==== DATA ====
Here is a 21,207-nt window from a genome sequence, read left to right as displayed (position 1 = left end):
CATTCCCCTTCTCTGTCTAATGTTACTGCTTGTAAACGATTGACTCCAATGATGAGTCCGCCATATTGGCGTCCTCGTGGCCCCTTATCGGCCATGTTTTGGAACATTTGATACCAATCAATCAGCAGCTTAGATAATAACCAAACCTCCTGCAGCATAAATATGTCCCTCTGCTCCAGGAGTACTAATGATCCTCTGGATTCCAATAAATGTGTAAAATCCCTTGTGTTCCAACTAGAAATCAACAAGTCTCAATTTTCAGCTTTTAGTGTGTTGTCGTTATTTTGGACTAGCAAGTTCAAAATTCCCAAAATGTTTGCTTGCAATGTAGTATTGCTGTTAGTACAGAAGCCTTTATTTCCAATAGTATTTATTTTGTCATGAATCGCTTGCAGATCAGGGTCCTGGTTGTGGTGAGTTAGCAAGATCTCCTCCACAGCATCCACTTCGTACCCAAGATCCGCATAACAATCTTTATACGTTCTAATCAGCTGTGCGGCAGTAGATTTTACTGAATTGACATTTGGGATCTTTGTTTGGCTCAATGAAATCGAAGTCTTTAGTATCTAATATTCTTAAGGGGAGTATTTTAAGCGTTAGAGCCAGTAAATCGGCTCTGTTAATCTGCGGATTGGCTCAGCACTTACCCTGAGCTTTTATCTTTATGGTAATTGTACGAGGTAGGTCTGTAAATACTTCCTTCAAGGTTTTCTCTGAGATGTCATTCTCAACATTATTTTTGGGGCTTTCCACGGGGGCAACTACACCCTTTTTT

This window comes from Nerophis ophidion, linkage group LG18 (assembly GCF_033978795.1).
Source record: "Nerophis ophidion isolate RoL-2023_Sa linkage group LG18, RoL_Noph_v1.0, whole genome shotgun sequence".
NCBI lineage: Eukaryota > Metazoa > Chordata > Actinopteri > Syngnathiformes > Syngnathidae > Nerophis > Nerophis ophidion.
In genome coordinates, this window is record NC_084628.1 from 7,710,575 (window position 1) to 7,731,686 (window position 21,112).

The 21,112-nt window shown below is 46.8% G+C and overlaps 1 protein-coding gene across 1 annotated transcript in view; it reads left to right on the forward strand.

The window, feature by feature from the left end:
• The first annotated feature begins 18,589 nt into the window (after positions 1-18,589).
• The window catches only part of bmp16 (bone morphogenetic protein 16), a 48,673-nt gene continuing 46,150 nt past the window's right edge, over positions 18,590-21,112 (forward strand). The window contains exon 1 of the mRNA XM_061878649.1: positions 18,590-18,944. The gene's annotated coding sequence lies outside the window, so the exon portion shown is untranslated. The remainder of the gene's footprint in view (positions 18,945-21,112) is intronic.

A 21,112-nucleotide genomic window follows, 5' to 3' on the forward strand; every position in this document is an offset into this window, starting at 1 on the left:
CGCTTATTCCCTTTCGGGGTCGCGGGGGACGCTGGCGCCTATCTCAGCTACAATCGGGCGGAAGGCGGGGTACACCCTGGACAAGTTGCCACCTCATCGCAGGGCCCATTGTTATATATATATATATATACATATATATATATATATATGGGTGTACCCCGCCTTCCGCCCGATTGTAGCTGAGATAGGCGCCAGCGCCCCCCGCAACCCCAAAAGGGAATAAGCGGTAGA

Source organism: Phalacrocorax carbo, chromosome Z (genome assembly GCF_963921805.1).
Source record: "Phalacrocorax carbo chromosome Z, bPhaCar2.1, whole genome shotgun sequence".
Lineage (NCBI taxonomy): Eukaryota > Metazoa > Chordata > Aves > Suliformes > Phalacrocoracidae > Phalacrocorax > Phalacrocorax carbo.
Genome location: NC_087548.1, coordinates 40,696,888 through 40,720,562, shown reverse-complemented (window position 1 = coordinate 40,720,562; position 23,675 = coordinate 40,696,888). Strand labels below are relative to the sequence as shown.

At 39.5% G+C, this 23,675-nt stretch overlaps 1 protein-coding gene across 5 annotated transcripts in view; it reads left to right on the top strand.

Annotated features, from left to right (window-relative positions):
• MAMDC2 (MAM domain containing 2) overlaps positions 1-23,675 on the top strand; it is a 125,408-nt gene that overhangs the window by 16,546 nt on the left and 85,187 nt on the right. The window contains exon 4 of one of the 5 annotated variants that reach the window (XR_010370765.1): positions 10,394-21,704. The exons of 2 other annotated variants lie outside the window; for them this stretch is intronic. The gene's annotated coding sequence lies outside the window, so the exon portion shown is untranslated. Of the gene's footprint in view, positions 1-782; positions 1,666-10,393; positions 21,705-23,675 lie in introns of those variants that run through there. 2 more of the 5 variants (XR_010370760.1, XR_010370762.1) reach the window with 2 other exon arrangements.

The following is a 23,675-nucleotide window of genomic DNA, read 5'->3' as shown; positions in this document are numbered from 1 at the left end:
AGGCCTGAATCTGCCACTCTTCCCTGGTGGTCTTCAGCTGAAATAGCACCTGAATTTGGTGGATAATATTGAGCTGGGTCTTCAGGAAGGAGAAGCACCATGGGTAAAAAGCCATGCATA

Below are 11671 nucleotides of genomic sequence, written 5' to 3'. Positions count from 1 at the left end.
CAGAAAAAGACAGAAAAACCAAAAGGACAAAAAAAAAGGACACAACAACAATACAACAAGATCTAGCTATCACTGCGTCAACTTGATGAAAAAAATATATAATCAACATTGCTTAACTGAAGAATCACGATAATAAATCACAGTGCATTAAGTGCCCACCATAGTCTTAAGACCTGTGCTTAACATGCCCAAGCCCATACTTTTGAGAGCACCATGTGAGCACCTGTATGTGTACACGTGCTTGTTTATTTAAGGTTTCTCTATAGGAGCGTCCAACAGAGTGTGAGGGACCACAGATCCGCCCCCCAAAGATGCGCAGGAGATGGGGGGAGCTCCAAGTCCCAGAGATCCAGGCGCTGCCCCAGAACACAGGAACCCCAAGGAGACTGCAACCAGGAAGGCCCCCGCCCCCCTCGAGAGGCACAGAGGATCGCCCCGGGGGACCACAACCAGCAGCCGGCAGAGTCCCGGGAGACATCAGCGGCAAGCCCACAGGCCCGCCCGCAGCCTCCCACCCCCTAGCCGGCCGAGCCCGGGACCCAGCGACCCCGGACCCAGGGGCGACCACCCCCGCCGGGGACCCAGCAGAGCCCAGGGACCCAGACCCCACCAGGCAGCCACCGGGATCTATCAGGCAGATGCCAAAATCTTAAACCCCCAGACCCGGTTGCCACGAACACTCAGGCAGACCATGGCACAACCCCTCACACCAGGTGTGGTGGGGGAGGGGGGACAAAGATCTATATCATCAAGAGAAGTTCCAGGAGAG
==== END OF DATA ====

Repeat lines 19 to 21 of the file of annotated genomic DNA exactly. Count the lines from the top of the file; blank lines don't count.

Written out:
• MAMDC2 (MAM domain containing 2) overlaps positions 1-23,675 on the top strand; it is a 125,408-nt gene that overhangs the window by 16,546 nt on the left and 85,187 nt on the right. The window contains exon 4 of one of the 5 annotated variants that reach the window (XR_010370765.1): positions 10,394-21,704. The exons of 2 other annotated variants lie outside the window; for them this stretch is intronic. The gene's annotated coding sequence lies outside the window, so the exon portion shown is untranslated. Of the gene's footprint in view, positions 1-782; positions 1,666-10,393; positions 21,705-23,675 lie in introns of those variants that run through there. 2 more of the 5 variants (XR_010370760.1, XR_010370762.1) reach the window with 2 other exon arrangements.

The following is a 23,675-nucleotide window of genomic DNA, read 5'->3' as shown; positions in this document are numbered from 1 at the left end:
AGGCCTGAATCTGCCACTCTTCCCTGGTGGTCTTCAGCTGAAATAGCACCTGAATTTGGTGGATAATATTGAGCTGGGTCTTCAGGAAGGAGAAGCACCATGGGTAAAAAGCCATGCATA